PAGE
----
I am looking into the security of a service which uses client certificates for authenticating only known callers. We run a C# Web API Service that checks every request certificate subject if it is white listed. Also it verifies that the cert is valid (cert chain validation).

But if an attacker gets a certificate with the same subject name that is issued by some certificate authority, they can attack our service, right? This seems less secure to me. Server SSL certificates are secure because users are reaching to a domain explicitly and the SSL cert the server uses contains the domain name validated by a cert authority. Unless the server certificate and some how the domain the user is trying to reach is compromised, the server is secure and client can trust the server.

But trusting a client seems less secure to me. Is my understanding right or am I missing something?

  • How about you whitelist a number of CAs that you are willing to trust and also verify that the certificate is valid? Would that be enough? Feb 8 '18 at 19:33
  • How should an attacker get such a certificate? Which CA do you trust which will issue such certificates? Maybe you should restrict which CA you trust in the first place. Client certificates are commonly issued by your own CA (or a CA you control) since you only trust this one for this task. Feb 8 '18 at 19:53
  • @SteffenUllrich Isn't it easy to get a certificate from a root CA with a given subject name? It might be hard to get a cert for a domain but a cert can be issued, let's say for <myname>.com with a subject name which matches with the subject name of some body else's certificate. This will still be accepted by the server if the server is only white listing based on subject names. Feb 8 '18 at 22:45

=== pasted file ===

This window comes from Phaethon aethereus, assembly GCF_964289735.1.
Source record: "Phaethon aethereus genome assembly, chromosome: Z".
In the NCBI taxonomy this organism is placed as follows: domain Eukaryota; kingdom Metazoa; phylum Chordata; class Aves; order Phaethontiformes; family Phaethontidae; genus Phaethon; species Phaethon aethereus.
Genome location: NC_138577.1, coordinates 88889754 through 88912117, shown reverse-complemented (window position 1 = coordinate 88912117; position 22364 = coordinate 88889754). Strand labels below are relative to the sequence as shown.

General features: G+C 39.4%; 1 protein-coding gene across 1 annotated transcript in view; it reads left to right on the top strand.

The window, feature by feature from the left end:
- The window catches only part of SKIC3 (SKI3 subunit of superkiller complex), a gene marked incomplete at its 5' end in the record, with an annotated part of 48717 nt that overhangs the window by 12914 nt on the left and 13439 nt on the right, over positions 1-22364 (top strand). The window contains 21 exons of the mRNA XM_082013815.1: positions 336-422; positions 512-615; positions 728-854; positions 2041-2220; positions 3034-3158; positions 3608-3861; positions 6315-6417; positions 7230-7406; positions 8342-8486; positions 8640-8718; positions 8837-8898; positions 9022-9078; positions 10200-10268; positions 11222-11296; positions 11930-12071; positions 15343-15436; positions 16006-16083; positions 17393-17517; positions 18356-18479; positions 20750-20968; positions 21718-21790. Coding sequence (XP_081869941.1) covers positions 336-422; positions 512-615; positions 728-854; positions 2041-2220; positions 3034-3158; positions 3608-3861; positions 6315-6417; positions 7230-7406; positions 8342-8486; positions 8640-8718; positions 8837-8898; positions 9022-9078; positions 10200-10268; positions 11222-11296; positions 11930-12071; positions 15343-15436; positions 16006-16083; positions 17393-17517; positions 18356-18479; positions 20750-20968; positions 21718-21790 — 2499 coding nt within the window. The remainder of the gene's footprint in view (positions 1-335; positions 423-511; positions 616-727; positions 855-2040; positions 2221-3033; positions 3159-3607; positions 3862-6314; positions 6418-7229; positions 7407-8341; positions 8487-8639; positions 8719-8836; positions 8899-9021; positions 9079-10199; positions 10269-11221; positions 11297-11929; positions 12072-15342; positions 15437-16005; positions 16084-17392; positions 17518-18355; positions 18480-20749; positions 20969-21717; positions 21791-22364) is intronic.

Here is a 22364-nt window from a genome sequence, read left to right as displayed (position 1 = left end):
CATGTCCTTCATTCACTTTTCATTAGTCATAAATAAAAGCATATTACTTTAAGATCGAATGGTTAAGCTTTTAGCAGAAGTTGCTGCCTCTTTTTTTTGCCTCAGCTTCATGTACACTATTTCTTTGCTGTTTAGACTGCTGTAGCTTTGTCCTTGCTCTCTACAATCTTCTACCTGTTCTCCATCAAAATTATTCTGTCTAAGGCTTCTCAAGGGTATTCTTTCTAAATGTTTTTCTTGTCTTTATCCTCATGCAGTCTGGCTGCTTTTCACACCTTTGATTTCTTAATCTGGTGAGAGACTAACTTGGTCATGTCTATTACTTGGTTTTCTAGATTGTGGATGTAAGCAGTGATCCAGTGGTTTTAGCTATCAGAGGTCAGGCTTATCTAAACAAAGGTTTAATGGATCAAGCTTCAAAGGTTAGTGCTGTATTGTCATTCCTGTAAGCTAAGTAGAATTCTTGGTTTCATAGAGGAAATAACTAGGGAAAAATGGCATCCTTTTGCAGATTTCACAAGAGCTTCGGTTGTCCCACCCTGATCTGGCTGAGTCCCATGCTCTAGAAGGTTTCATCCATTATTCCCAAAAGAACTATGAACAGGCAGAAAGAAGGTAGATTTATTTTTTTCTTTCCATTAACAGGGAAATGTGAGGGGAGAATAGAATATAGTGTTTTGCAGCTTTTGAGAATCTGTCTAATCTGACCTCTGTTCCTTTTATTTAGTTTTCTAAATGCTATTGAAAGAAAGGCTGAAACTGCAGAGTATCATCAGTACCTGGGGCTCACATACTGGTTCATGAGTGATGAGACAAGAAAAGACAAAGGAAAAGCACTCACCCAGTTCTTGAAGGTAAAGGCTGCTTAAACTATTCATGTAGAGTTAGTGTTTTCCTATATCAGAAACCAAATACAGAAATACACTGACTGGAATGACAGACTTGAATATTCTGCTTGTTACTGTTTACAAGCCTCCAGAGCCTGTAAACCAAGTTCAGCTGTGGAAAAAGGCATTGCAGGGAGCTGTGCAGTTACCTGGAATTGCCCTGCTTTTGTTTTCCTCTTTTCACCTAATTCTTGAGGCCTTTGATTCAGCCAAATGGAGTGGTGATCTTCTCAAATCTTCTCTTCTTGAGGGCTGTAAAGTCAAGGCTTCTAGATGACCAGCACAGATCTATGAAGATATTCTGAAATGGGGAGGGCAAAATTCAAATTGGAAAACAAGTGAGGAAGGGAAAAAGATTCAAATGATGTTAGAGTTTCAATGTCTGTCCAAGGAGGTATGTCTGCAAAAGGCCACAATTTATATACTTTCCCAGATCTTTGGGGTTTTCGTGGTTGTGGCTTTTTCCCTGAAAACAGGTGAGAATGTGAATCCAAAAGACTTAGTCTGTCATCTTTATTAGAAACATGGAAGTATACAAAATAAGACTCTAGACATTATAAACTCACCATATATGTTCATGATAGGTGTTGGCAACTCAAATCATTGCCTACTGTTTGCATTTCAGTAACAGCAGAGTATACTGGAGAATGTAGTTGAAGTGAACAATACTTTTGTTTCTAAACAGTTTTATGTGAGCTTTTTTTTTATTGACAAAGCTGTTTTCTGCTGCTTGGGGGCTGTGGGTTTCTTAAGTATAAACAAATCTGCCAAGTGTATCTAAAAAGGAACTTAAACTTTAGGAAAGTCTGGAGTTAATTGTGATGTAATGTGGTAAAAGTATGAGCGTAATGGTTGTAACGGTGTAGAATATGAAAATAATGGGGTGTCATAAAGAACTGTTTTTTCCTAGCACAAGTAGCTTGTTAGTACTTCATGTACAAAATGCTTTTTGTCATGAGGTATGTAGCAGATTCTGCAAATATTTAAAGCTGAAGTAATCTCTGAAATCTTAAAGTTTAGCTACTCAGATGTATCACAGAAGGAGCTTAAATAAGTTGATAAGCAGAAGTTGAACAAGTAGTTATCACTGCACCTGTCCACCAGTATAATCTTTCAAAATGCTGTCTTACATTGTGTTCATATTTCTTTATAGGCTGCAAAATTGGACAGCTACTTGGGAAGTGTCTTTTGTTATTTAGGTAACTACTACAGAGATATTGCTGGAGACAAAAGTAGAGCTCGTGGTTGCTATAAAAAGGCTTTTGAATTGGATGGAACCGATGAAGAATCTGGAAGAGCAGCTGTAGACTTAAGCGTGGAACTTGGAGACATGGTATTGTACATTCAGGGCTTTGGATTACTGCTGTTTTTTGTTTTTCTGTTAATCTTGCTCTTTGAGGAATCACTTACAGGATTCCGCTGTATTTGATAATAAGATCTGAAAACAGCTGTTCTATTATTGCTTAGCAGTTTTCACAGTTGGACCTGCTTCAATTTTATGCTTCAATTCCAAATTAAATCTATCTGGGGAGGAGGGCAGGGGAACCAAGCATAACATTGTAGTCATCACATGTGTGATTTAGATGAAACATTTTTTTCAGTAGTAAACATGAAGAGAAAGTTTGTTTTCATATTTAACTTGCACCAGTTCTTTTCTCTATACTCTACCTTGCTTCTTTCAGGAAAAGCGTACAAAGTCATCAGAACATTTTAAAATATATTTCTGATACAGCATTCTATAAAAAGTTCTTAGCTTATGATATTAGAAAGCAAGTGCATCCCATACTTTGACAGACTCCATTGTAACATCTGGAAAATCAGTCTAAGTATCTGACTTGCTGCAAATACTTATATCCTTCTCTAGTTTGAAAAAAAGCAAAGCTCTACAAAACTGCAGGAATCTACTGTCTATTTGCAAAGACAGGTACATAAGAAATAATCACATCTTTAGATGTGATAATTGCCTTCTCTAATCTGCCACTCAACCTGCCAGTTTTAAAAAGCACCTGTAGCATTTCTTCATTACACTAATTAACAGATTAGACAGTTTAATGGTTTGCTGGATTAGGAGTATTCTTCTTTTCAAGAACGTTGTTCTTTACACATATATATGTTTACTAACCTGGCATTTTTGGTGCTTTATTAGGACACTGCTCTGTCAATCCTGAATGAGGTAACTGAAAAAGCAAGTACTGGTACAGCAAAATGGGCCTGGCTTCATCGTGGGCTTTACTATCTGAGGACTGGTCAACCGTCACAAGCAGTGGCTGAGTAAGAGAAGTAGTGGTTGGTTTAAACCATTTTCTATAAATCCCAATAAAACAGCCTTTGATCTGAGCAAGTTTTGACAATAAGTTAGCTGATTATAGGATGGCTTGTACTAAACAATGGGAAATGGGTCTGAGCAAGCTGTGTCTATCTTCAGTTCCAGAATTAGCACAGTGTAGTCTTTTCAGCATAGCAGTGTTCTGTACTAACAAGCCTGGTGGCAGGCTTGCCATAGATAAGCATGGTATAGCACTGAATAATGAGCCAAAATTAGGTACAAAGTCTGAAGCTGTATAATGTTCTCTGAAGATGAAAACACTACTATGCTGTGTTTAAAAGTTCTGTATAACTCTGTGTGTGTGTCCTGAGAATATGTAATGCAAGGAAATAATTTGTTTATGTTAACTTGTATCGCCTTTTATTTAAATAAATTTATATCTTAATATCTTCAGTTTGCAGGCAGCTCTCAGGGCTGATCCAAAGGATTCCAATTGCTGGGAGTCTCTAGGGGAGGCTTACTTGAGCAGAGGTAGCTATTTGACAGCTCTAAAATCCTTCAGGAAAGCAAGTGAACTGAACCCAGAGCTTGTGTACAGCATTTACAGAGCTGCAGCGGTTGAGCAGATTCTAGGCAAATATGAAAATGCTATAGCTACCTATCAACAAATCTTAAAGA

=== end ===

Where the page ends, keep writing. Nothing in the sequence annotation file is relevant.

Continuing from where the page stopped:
• @rboorgapally: again: choose the CA you trust for client verification. Better trust only the CA you control, i.e. your own CA. Feb 9 '18 at 6:04

Good question. With C# and .NET it is hard to limit a number of trusted root CAs via X509Chain class you will use to validate chains. This class doesn't offer such functionality (although, underlying CertCreateCertificateChainEngine native function allows this via CERT_CHAIN_ENGINE_CONFIG.hRestrictedRoot, bit it is long story).

In Active Directory, for example, this question is solved by introducing an NTAuthCertificates record under CN=Public Key Services, CN=Services, CN=Configuration, {ConfigurationNamingContext} which stores CA certificates (direct issuers) which are allowed to issue smart card logon and client authentication certificates. Domain controller during smart card logon performs general path building and validation, then gets issuer (from validated chain) and checks if it is listed in NTAuthCertificates. If everything is ok, then certificate logon continues, otherwise, it fails.

I would suggest to go same way. Maintain a collection of CAs (again, direct issuers, not roots) which are approved by your policy to issue authentication certificates. You can store whole certificates, their thumbprints, public keys or whatever that helps you to strongly identify them.

Your Answer

By clicking “Post Your Answer”, you agree to our terms of service, privacy policy and cookie policy

Not the answer you're looking for? Browse other questions tagged or ask your own question.